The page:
Florida Panthers will buck recent trend if they take Spencer Knight in the first round
A look at where goaltenders are coming from these days
The Florida Panthers are less than two weeks from adding another bushel of prospects into organizational depth chart. The first round of the NHL Draft is on Friday, June 21 and Cats general manager Dale Tallon currently holds the No. 13 overall selection.
It’s a difficult range to pick. The top-end forwards will likely all be gobbled up. There are a handful of talented defensemen that should be available to the Panthers. Then, there is Spencer Knight. The consensus top goaltending prospect in the draft pool, Knight is arguably the most highly-touted netminder since at least 2011 (Jack Campbell, No. 11 overall) and possibly 2005 (Carey Price, No. 5 overall).
While Knight impressed at the NHL Central Scouting and has premier athleticism to go along with his skills between the pipes, the first round has not been kind to NHL goaltenders in the last 13 drafts since the Montreal Canadiens selected Price.
The 2006 draft had four goalies selected: Jonathan Bernier (No. 11), Riku Helenius (No. 15), Semyon Varlamov (No. 23) and Leland Irving (No. 26). Since then, just eight goaltenders have been picked on day one and only two in the last six drafts.
So, where are the goaltenders coming from?
I decided to research the starting goaltenders from the 2018-19 regular season to see when they were drafted and how they were acquired. The qualifying criteria for a starter was loosely 40 starts, but there were some exceptions such as Carter Hart of the Philadelphia Flyers and I used information from all three goalies that started for the New Jersey Devils this season.
In total, I took down the information of 39 total starting goaltenders. Here are the numbers:
1st round: 9 - 23.1%
1st round still with drafting team: 3 – 7.7%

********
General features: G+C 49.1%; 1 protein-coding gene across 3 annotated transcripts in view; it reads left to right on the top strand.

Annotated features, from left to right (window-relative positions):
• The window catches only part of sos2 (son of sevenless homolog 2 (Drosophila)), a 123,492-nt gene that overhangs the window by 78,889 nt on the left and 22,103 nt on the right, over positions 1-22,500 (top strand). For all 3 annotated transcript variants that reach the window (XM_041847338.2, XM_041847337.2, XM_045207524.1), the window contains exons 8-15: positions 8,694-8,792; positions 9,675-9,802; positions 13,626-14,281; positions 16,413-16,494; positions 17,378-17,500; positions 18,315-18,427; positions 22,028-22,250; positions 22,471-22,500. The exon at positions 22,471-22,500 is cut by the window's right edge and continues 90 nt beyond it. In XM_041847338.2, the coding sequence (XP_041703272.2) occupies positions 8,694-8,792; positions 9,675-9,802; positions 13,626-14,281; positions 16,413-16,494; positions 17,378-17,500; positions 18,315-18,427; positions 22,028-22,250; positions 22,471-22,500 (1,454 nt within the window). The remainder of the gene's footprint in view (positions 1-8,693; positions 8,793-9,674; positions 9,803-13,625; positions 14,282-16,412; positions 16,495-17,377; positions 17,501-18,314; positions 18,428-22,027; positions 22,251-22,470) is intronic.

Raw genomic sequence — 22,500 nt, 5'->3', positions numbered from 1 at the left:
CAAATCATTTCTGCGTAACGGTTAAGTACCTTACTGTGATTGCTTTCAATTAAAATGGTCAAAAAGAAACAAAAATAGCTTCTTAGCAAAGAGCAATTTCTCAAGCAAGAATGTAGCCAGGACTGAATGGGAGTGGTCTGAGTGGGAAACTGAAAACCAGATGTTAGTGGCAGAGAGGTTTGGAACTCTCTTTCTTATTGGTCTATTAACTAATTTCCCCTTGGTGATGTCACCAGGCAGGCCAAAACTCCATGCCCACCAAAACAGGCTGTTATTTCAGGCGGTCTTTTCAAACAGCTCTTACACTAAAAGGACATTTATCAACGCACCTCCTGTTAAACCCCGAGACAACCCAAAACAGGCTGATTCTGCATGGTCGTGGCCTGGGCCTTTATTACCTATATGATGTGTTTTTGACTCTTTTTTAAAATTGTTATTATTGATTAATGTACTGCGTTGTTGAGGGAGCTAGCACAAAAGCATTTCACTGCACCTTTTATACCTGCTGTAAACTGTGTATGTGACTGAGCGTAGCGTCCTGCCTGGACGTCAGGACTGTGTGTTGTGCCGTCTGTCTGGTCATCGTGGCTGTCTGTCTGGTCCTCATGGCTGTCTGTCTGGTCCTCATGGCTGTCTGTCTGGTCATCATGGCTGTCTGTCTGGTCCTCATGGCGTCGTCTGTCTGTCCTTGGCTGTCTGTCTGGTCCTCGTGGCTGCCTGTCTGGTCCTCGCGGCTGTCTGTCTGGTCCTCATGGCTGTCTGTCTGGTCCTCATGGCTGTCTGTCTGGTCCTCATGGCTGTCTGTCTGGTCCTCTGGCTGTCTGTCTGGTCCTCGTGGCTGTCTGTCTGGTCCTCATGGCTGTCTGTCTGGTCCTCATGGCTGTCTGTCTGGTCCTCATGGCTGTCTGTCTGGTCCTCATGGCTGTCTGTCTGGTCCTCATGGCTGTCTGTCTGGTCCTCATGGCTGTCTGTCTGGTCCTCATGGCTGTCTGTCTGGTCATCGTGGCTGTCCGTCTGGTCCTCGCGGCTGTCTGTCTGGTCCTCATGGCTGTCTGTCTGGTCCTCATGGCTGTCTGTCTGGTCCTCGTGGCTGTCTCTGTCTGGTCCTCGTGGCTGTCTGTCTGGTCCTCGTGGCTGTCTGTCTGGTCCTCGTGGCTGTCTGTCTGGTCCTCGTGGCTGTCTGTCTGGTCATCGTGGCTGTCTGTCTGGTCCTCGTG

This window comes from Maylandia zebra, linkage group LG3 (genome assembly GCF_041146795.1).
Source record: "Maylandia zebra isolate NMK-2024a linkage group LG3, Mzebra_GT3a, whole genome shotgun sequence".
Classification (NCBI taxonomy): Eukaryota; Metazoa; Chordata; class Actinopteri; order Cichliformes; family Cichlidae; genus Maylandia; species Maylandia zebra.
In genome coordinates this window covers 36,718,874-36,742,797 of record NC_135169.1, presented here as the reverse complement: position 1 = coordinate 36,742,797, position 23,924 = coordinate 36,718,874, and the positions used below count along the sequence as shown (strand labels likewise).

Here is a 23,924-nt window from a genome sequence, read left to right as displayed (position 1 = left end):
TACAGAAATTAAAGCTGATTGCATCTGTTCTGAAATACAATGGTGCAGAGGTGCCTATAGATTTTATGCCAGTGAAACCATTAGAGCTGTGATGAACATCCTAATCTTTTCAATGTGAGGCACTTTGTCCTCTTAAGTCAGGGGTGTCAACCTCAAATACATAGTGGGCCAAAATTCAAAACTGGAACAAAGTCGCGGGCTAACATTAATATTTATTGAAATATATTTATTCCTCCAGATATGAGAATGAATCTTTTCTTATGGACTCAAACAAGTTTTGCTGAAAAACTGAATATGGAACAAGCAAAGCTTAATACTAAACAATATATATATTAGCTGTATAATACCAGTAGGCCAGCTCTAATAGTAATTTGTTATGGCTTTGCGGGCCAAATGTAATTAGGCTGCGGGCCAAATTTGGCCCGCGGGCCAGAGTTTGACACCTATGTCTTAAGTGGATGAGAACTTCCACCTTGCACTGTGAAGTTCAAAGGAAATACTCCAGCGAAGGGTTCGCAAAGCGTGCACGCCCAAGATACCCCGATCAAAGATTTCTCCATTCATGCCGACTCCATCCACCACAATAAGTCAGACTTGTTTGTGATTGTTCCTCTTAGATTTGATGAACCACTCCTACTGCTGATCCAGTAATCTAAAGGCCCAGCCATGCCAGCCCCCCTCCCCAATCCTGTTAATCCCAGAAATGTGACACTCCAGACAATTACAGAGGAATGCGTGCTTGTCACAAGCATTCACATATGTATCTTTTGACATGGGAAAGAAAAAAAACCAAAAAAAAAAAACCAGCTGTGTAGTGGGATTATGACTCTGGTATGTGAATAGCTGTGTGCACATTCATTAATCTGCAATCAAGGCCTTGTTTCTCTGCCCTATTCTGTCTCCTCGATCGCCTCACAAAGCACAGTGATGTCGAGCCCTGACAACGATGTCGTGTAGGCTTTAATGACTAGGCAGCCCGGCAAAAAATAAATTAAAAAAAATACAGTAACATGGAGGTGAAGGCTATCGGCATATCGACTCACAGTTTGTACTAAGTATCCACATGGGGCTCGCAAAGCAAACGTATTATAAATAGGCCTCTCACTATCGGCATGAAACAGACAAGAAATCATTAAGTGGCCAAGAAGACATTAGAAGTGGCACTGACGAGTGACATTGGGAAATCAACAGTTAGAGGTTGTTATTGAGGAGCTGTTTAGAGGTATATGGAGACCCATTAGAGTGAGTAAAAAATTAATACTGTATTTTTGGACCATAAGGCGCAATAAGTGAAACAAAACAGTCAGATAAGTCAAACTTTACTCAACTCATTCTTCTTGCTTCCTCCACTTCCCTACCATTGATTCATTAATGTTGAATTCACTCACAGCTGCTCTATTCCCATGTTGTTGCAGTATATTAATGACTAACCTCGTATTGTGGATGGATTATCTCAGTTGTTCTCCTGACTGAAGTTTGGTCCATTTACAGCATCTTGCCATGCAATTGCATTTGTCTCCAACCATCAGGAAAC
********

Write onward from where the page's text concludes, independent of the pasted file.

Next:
2nd round: 9 – 23.1%
3rd round: 7 – 18%
4th-8th rounds: 9 – 23.1%
Undrafted free agents: 5 – 12.8%
Of the 34 starting goaltenders that have been selected, 15 are still with the team that picked them on draft day. Out of all 39 netminders, 14 were acquired by their current team via a trade and 10 were free agent signings which means that 61.5% of the starters from this past season were brought in from outside of the organization.
Interestingly, on the nine first round picks, only one was selected in the last 12 years: Andrei Vasilevskiy in 2012 by the Tampa Bay Lightning. The other first rounders that were starters in 2018-19? Roberto Luongo (1997), Cam Ward (2002), Marc-Andre Fleury (2003), Devin Dubnyk (2004), Tuukka Rask (2005), Carey Price (2005), Semyon Varlamov (2006) and Cory Schneider (2006).
The 2005 and 2006 NHL Entry Drafts are clear demarcation points of the shift in strategy by NHL scouting departments and organizational roster building. In the first five drafts of the 2000s (2000-2004), there was an average of nearly 32 goaltenders over all rounds. Beginning in 2005 up until last year, the average number of goaltenders selected was 22.
What happened? The lockout.
In 2005, the NHL draft dropped from nine rounds to seven. Now, whether or not the change in number of rounds is directly correlated to drafting strategy is up for debate, the evidence points to a confluence of rostering ideologies after the lockout then have resulted in less organizational value placed on young goaltending prospects almost system-wide.
It has been incredibly hard for NHL franchises to draft and keep Stanley Cup winning goaltenders in the first round. Of the three active first round goaltenders still with their original organizations, Rask is one win away from the Cup. Tuukka was Tim Thomas’ backup in 2011 and did not appear in a playoff game. Vasilevskiy and Price have yet to make a run.
Of course, none of this means the Panthers should pass on Spencer Knight. He may truly be the best player available when Florida takes the podium. A blue chip goaltending prospect holds value. In fact, we may be at the precipice of resurgence. Last year, NHL teams selected 28 netminding prospects; the most since 2004.
The middle rounds seem to be the new breeding grounds for goalies. The Panthers have five picks combined between the second, third and fourth rounds. Knight won’t be available, but don’t be surprised if that is where Florida… and the rest of the league, go hunting for the goaltender of the future.